Orthorexia – The Not-So-Healthy Obsession with “Healthy” Eating

Orthorexia = Eating Disorder + OCD

Individuals suffering with Orthorexia exhibit symptoms
similar to those of OCD and Eating Disorders.

Orthorexia Nervosa (also simply known as Orthorexia) is a relatively new term within the psychological and medical fields. Simply defined, Orthorexia is an eating disorder in which an individual has an excessive and ultimately unhealthy obsession about maintaining a diet that is totally “healthy” and “pure”. Because of their extremely restrictive eating, individuals with Orthorexia are often severely underweight, and frequently lack the proper nourishment to perform basic daily activities. Like most cases involving an eating disorder, the outcome of Orthorexia can be severe malnutrition and a significant reduction of one’s quality of life.

Orthorexia has not yet been accepted as a formal diagnosis by the psychiatric community, and has not been defined within the Diagnostic and Statistical Manual (DSM-IV). However, since first being described by Dr. Steven Bratman in 1996, many health professionals have observed the often debilitating results of this condition. Read More »

    

“If I knew then what I know now.”

Chances are, if you’re reading this, you’ve found yourself saying the same thing at some point in your adult life.  Nowhere is this more relevant than from the perspective of someone looking back on a childhood with Obsessive Compulsive Disorder (OCD) or an Obsessive Compulsive Spectrum Disorder.  When I meet a new client under 18, there is a powerful sense of traveling through time.  I think, “If only I had someone like me to go back and talk to me when I was someone like this.” How much time might I have saved being able to resist repetitive, unnecessary rituals?  How many more events, relationships, and simple moments of peace might I have been able to enjoy if only I had known what was really happening to me? Read More »

    

There have long been rumblings that the American Psychiatric Association (APA) was undertaking a thorough review of its Diagnostic and Statistical Manual, Fourth Edition (DSM-IV).  The ostensible goal of such a review would be to create a more accurate and in-depth edition of the DSM, which was last updated in 1994.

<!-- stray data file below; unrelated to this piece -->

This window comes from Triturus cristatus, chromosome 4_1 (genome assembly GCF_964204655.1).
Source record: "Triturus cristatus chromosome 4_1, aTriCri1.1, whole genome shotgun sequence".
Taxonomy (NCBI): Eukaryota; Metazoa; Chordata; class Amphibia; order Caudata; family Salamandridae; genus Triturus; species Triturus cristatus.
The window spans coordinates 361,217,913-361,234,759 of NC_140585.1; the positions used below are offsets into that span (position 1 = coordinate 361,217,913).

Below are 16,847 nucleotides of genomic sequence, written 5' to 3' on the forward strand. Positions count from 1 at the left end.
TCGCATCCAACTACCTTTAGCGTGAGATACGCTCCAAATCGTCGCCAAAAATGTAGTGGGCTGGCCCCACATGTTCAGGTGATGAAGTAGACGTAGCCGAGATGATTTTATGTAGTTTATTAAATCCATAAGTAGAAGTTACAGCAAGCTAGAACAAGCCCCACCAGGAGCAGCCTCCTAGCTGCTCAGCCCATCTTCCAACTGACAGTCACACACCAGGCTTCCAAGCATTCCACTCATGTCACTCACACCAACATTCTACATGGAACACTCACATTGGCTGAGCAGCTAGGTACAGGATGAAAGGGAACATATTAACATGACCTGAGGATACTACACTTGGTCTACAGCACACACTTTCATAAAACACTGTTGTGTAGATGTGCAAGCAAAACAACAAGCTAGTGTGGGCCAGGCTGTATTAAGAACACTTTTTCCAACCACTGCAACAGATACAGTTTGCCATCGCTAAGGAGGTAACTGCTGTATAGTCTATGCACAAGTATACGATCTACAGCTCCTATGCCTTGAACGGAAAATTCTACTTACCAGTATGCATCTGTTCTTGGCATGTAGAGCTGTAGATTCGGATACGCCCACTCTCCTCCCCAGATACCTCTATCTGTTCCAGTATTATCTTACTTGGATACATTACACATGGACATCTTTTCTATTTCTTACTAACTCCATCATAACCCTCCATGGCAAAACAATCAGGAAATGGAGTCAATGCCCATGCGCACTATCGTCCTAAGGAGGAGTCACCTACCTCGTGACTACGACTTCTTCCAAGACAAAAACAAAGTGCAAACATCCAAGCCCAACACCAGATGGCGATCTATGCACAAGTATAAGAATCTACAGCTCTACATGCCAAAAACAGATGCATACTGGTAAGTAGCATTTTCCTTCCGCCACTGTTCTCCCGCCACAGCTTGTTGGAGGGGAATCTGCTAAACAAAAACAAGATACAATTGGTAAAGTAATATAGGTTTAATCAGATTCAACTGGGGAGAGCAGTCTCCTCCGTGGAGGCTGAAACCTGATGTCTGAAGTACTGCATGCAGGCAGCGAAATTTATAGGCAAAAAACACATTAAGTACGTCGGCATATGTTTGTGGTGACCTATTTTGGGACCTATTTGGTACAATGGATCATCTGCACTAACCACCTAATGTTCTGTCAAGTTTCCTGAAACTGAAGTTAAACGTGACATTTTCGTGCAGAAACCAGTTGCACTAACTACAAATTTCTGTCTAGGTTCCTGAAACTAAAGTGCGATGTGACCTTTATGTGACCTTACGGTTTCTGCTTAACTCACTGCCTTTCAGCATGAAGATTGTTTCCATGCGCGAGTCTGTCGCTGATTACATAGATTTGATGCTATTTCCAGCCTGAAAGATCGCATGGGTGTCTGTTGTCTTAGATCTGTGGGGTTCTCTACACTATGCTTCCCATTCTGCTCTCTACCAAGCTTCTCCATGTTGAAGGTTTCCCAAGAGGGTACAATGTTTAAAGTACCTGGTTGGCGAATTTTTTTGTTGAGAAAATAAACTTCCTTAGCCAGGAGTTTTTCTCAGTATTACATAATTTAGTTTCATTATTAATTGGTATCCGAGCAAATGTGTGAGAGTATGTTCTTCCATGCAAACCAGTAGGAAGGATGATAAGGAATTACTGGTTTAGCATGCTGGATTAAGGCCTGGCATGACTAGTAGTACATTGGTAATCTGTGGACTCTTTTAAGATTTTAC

After ten years of ongoing debate, the numerous APA work groups investigating potential revisions to various diagnoses and categories to be included in a planned fifth edition have presented their suggestions to the APA.  Some of these changes are likely to be as controversial as current classifications in the DSM-IV, while others will pass barely noticed into the new DSM-5 (for example, the switch away from Roman numerals in the title).  A number of these proposed changes directly impact conditions treated here at the OCD Center of Los Angeles.  To wit: Read More »

    

People with Obsessive Compulsive Disorder (OCD) who experience the pain and terror brought on by unwanted intrusive thoughts will use whatever means necessary to alleviate their discomfort. If they can’t make themselves feel sure about something internally, they reach out to the nearest person who they think can do it for them. If they are unavailable, the person with OCD will often reach out to the cold, unforgiving internet where the answers they hope not to find will always be waiting. Read More »

    

Lately, the OCD Center seems to be getting more and more calls from people suffering with Hypochondria, also known as Health Anxiety.  Many in the public, as well as many physicians, don’t take Hypochondria very seriously.  Their attitude is often that this is not a “real” problem, and that people with Health Anxiety are simply being neurotic or seeking attention.  Numerous physicians I have spoken to have complained that patients with Hypochondria use a dramatically disproportionate share of doctors’ limited time. Read More »

    

As summer ends, students return to school, and flu-season appears on the horizon, the drumbeat of panic about Swine flu is starting to increase again.  Yesterday (August 25, 2009), the CNN website had a headline that read: “Swine flu could cause up to 90,000 U.S. deaths”.  On the same day, the Los Angeles Times ran a story that reported that 20% to 40% of the US population could get Swine flu this year, and up to 2 million Americans could be hospitalized as a result. Read More »

    

Michael Jackson has died.  And predictably, reports of his various mental health issues have rapidly come to the fore.

Of course, anyone who has been paying attention knew that Jackson was troubled.  Over the past twenty-five years, his physical appearance radically changed.  The glaringly obvious alterations of his nose, chin, facial structure, and skin tone indicate that he had multiple cosmetic procedures, and suggest  that he suffered from a significant case of Body Dysmorphic Disorder (BDD)Read More »

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